My buddy Doug pointed me towards an interesting e-commerce site: woot.com

Woot.com is built around a really simple and interesting idea: Sell one product at a time, or in their words “One Day, One Deal.”

Today it’s a photo printer and digital camera combination selling for $79.99. Tomorrow it’s … no body knows! Sometimes they put anonymous items for $1 — you don’t know if you’re going to get a used set of Rush Limbaugh ties, or a new 23″ flat panel monitor. It’s like the lottery, and people get hooked. Some die hard fanatics check at midnight, every night, to try to score the big ticket items that occassionally come through the system.

Don’t you wish your site had die hard fanatics?

Update: As davebug noted, Overstock.com is an advertiser but doesn’t run Woot.com.

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Watch Your Namespace

June 30, 2006

Note: The Pages o’ Peat have moved to http://peat.org/ — please update your bookmarks and references accordingly. Thank you!

I helped a client troubleshoot a small “gotcha” in his Rails app this evening. It’s an odd problem he bumped into after refactoring a controller into a group of controllers — a particularly spiffy feature of Rails. For example, if you have a controller (say, FooController) that’s getting rather large and unwieldy, you can break it up into smaller controllers in a Foo namespace:

controllers/foo_controller.rb

.. becomes ..

controllers/foo/bar_controller.rb
controllers/foo/zed_controller.rb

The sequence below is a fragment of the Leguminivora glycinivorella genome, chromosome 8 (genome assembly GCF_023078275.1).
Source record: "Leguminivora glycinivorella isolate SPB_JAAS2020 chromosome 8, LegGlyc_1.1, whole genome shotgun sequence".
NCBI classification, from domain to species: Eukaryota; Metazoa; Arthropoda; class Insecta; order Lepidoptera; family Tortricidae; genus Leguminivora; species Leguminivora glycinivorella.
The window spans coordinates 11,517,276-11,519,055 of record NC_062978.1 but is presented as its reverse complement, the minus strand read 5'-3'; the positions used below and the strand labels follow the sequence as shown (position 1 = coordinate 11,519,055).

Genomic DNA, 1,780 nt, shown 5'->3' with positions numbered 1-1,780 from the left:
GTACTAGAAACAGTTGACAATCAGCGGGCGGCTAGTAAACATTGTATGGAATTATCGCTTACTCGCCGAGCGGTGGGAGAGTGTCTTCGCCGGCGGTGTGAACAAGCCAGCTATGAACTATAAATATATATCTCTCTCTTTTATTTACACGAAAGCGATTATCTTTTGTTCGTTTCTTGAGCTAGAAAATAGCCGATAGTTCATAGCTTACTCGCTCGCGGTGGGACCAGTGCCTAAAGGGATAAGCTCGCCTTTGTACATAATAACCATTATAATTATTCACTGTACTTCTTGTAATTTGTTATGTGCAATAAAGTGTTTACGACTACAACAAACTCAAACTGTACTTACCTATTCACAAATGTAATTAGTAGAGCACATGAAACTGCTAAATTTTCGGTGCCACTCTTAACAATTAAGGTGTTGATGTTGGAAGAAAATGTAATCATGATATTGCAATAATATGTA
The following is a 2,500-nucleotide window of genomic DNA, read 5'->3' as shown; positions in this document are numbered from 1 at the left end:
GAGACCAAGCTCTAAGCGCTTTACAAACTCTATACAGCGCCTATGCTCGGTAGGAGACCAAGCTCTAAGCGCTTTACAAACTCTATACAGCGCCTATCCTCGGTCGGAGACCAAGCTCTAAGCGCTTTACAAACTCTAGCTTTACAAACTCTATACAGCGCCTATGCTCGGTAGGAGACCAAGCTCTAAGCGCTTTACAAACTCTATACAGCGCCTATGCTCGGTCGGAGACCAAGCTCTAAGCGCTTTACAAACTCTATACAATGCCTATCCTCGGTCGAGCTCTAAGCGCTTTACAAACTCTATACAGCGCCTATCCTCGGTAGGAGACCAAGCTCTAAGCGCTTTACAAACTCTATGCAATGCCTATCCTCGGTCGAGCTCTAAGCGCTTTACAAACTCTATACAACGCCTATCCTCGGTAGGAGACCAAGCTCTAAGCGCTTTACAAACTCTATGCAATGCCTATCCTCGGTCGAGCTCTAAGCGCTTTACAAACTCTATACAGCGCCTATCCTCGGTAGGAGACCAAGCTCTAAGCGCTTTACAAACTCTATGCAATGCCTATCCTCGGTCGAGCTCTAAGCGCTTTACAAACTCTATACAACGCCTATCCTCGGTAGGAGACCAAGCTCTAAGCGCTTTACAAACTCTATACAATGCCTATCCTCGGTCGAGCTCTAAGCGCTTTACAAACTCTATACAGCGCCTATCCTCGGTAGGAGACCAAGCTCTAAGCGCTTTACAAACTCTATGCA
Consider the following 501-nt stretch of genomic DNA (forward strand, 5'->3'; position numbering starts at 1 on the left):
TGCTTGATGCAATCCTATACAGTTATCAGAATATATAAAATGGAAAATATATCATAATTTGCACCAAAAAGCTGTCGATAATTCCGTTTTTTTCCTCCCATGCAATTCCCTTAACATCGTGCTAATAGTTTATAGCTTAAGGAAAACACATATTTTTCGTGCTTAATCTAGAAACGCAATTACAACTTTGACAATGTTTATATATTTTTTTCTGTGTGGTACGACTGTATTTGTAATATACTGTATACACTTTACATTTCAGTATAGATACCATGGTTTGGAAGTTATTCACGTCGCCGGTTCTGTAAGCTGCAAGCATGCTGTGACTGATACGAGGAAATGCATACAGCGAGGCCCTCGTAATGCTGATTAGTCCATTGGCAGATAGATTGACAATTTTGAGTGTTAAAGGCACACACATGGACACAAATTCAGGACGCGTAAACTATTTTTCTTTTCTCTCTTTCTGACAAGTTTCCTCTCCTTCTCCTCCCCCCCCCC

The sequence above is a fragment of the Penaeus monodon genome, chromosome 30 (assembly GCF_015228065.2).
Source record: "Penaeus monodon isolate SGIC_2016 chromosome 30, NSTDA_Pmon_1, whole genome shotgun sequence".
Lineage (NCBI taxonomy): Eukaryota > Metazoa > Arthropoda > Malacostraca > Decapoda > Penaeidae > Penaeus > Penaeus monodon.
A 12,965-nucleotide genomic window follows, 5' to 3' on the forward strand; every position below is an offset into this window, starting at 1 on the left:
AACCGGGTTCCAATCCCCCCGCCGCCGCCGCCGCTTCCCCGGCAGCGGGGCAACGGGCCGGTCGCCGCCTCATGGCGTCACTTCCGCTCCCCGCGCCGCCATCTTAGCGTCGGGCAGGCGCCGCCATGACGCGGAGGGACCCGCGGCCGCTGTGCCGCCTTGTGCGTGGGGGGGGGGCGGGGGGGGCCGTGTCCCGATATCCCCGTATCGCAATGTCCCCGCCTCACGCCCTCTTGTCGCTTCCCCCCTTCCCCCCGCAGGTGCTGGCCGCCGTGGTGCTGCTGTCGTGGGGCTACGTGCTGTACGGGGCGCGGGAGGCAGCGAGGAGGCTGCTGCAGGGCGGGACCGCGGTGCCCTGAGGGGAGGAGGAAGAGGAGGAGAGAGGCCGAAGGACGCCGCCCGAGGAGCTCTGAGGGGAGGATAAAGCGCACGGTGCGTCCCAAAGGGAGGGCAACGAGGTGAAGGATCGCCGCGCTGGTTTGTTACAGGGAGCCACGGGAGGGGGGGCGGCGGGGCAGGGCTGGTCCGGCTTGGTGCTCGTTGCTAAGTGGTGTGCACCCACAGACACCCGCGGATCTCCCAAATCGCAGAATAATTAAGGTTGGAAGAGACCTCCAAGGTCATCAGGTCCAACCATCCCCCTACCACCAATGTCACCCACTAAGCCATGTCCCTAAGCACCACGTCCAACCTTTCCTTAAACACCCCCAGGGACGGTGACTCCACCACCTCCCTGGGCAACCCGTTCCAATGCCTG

controllers/foo/quux_controller.rb

… and the controller class declaration changes from:

class FooController < ApplicationController

… to …

class Foo::BarController < ApplicationController

… and so on for Foo::ZedController and Foo::QuuxController. Pretty handy! It should be noted that the controller routing changes as well, making Foo::BarController#my_action accessable as http://mysite.com/foo/bar/my_action.

So here’s the gotcha: if you’re refactoring a FooController, chances are that you also have a Foo model (models/foo.rb). The Foo model is declared as class Foo, which means you’re suddenly mucking about in its namespace when you declare a controller as Foo::BarController. You’re in trouble town with generic routing errors when you attempt to load http://mysite.com/foo/bar/my_action, and the way out isn’t immediately apparent if you’re not specifically looking for such collisions.

The solution is to change either the controller or model namespace to something else. Controllers are a bit more flexible than models when it comes to naming, so changing Foo::BarController to Foos::BarController and renaming the directory to controllers/foos/bar_controller.rb fixes the problem — if you don’t mind pluralized names.

This is a continuation of a series of articles about the basics of e-commerce. In particular, I’m discussing how to get noticed on the web. In my previous article I provided some tips on using search engines effectively, and introduced targeted search engines (particularly price comparison search engines) as a very effective way to attract people to your website. This post is about an alternative route: selling through other established sites like eBay or Amazon instead of your own web site.

I call these stores “sell through stores.”

Golden Handcuffs

The biggest advantage to running a store on Amazon or eBay .. is that it’s Amazon or eBay. They’re top destinations on the web, receiving millions of visitors every day who are interested in buying things. Taking your product to these sites and competing on the same page with the big dogs can be a very effective way to sell.